1) fixed parameter algorithms, 2) randomization.
(13MB file!).  (printable version)

Chapter 10, Section 10.2.                          The view from Mars

Review of course material.

Presentations are based on those prepared by Prof. Maurice Herlihy for a similar course given at Brown University.

Problem Sets

Problem Set 1 -  Published Oct. 18, due Nov. 9, 2004.   Partial solution.

Problem Set 2 -  Published Nov. 9, due Nov. 23, 2004.   Partial solution.

Problem Set 3 -  Published Dec. 1, due Dec. 16, 2004.   Partial solution.              

Problem Set 4 -  Published Dec. 17, due Dec. 30, 2004.  Partial solution. 

Problem Set 5 -  Published Jan. 6, due Jan. 20, 2005.   Complete solution.


Early Printer Friendly Handouts  (courtesy of  Haim Tavor).


Each week (including 1st week) there will be a 3 hours lecture, preceeded by a 1 hour recitation. There will be 6 homework problems.  Homework submission is in singles only (no pairs, triplets, quartets, quintets etc.). External sources (books, journal articles, web pages) can be used but should be clearly quoted. Assignments due two weeks after publishing. Grading will apply to part of the problems in each assignment.   Solving assignments independently is key to understanding the material and to success in exams, and is strongly encouraged. Research done at the Technion shows that outright copying may be harmful to your health.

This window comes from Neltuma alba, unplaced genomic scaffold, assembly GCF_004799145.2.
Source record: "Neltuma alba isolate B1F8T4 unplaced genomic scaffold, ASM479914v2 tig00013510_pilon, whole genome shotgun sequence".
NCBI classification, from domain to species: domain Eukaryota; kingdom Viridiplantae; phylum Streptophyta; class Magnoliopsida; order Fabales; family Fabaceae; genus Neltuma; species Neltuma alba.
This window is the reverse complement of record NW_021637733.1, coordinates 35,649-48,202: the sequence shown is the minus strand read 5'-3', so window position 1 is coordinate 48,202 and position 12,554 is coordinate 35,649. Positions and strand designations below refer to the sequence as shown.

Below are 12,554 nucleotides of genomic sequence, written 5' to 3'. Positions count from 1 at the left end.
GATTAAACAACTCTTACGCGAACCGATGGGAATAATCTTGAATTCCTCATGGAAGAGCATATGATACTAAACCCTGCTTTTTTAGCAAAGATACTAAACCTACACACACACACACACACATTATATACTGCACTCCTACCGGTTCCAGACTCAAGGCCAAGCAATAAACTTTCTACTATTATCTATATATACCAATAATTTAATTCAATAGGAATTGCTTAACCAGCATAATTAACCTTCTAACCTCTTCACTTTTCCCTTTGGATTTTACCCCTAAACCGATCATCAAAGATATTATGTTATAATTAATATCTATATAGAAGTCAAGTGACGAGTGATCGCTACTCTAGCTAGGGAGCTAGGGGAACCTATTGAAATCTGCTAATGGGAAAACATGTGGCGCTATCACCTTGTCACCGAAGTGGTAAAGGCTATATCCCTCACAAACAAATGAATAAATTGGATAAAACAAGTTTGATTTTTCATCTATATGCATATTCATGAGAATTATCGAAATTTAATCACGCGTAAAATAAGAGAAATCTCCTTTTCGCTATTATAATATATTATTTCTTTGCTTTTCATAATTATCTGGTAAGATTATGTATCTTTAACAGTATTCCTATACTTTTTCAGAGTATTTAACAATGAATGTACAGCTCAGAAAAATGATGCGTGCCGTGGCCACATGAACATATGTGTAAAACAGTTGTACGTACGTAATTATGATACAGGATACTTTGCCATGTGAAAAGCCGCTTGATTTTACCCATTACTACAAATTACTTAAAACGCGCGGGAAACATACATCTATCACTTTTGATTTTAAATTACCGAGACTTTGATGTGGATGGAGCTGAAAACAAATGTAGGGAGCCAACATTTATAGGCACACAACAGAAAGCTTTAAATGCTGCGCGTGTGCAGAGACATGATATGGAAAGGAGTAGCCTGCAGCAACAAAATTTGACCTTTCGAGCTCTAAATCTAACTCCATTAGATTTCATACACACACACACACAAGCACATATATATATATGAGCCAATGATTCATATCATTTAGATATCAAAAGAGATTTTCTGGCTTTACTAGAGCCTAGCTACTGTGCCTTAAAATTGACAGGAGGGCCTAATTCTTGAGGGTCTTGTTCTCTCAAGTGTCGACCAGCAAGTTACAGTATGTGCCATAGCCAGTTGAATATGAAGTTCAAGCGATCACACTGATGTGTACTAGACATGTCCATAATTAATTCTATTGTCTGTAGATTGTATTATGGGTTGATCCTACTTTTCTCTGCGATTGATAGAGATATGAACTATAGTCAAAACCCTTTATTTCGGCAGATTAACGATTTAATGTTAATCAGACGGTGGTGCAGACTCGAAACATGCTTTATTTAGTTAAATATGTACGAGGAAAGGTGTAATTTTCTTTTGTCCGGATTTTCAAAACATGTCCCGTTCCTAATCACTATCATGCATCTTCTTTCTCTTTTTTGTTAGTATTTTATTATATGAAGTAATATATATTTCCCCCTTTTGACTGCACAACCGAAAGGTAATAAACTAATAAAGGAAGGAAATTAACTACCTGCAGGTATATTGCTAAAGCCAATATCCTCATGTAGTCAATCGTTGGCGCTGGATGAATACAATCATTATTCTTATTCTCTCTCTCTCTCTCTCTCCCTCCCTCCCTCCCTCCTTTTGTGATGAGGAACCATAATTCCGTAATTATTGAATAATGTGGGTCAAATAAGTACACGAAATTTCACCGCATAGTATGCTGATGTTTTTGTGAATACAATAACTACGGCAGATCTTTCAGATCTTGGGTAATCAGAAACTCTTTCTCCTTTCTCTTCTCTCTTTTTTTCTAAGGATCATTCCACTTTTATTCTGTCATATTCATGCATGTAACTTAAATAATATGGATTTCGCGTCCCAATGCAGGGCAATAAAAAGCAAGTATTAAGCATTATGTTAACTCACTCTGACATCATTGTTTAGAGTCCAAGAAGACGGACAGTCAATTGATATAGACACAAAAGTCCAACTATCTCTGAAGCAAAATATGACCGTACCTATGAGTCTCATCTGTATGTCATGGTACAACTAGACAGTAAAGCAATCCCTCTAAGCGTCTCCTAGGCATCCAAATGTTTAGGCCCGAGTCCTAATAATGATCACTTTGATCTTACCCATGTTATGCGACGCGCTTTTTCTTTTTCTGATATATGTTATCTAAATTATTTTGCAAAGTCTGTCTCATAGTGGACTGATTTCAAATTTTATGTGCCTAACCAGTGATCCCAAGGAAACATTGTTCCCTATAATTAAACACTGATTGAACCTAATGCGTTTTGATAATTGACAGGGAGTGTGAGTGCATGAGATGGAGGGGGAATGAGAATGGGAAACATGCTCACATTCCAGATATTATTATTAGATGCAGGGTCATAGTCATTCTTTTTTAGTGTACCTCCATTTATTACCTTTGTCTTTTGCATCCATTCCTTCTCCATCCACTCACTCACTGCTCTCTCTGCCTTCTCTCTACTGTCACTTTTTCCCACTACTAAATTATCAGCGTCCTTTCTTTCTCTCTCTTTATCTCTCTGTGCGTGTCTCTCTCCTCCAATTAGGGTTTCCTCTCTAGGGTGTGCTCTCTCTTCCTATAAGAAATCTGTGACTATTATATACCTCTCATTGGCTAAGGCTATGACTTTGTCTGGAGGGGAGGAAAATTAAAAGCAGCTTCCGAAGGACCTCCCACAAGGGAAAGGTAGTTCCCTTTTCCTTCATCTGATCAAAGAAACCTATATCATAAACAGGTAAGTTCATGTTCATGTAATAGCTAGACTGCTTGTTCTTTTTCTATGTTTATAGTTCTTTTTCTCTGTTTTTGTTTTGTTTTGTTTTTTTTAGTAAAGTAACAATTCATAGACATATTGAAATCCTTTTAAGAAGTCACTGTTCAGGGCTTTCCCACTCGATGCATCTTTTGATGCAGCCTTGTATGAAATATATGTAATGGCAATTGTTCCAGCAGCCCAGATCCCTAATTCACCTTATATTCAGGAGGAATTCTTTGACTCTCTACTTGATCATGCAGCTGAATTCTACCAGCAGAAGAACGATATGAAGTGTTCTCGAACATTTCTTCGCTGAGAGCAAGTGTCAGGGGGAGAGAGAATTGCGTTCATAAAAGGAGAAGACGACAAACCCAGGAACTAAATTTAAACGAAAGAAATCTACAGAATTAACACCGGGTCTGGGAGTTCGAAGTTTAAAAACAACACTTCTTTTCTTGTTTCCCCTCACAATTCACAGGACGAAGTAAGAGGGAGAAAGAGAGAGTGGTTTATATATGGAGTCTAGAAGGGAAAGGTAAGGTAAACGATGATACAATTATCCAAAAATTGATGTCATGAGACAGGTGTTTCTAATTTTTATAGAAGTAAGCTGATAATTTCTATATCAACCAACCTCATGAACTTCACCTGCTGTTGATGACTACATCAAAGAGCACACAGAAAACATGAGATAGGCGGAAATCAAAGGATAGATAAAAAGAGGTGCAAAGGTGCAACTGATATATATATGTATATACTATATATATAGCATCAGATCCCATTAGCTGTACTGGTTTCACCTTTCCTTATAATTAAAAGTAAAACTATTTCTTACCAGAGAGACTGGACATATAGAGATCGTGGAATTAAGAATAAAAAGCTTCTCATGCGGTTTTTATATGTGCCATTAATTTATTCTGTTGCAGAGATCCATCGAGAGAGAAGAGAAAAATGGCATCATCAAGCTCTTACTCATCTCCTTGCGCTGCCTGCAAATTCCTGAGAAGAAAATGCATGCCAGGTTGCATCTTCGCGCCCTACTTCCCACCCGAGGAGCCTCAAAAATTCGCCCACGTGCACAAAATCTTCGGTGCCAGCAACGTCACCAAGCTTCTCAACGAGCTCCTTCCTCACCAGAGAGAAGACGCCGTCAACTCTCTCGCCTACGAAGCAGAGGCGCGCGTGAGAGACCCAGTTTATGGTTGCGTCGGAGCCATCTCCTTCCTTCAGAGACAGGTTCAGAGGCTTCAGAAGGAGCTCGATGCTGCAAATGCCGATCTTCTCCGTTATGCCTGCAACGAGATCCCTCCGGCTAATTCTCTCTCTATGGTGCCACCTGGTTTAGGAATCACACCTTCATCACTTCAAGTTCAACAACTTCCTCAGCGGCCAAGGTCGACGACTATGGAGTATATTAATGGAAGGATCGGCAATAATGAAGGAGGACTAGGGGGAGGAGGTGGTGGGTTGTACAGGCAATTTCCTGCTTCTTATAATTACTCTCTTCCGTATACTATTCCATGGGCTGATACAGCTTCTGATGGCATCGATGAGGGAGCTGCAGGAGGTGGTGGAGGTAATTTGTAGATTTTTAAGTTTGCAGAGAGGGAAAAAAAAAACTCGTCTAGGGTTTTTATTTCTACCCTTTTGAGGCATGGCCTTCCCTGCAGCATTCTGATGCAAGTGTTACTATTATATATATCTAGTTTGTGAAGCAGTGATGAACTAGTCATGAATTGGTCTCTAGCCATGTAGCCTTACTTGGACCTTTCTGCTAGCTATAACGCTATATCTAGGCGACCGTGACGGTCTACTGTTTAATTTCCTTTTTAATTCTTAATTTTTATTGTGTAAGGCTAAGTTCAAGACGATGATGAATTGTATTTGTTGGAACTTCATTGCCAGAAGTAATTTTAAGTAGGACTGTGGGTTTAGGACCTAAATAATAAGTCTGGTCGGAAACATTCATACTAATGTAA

Grade:  10-15% based on homework assignments, 20-25% based on midterm, 60-70% on final exam. Midterm component weighted only if it contributes  non-negatively to final outcome.



 Introduction to the Theory of Computation, M. Sipser PWS Publishing Co.,  1997.


Reference Books

  • Computational Complexity, C. Papadimitriou, Addison-Wesley Publishing Co.,  1994.
  • Elements of the Theory of Computation, H. Lewis and C. Papadimitriou, Prentice-Hall, 1981.
  • Introduction to Automata Theory, Languages, and Computation, J. Hopcroft and J. Ullman, Addison-Wesley Publishing Co., 1979.


Other On-line Resources

Last year course
David Galles course at USF:

Exams from previous years (and previous instructors) in Tel-Aviv Univ.  This includes Fall 2003/4 exams from my last year's course.
Mid-term exams from previous years (and previous instructors) in Tel-Aviv Univ.
A virtual Turing machine you can possibly run


Other Interesting On-line Resources